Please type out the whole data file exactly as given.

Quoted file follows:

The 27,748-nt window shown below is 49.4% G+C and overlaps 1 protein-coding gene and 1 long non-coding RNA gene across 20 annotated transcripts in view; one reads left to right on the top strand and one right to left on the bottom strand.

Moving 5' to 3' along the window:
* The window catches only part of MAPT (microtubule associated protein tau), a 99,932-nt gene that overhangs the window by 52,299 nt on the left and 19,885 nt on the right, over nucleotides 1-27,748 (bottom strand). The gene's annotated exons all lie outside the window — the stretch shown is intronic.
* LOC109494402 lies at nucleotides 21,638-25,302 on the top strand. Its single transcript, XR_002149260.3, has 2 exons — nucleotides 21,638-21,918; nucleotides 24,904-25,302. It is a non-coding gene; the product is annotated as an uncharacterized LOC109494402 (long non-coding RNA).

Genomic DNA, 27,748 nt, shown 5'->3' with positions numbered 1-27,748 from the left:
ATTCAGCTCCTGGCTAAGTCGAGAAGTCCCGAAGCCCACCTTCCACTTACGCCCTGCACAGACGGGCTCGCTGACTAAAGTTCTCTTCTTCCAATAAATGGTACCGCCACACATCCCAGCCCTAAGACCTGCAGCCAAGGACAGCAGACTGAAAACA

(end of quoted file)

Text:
The 27,748-nt window shown below is 49.4% G+C and overlaps 1 protein-coding gene and 1 long non-coding RNA gene across 20 annotated transcripts in view; one reads left to right on the top strand and one right to left on the bottom strand.

Moving 5' to 3' along the window:
* The window catches only part of MAPT (microtubule associated protein tau), a 99,932-nt gene that overhangs the window by 52,299 nt on the left and 19,885 nt on the right, over nucleotides 1-27,748 (bottom strand). The gene's annotated exons all lie outside the window — the stretch shown is intronic.
* LOC109494402 lies at nucleotides 21,638-25,302 on the top strand. Its single transcript, XR_002149260.3, has 2 exons — nucleotides 21,638-21,918; nucleotides 24,904-25,302. It is a non-coding gene; the product is annotated as an uncharacterized LOC109494402 (long non-coding RNA).

Genomic DNA, 27,748 nt, shown 5'->3' with positions numbered 1-27,748 from the left:
ATTCAGCTCCTGGCTAAGTCGAGAAGTCCCGAAGCCCACCTTCCACTTACGCCCTGCACAGACGGGCTCGCTGACTAAAGTTCTCTTCTTCCAATAAATGGTACCGCCACACATCCCAGCCCTAAGACCTGCAGCCAAGGACAGCAGACTGAAAACA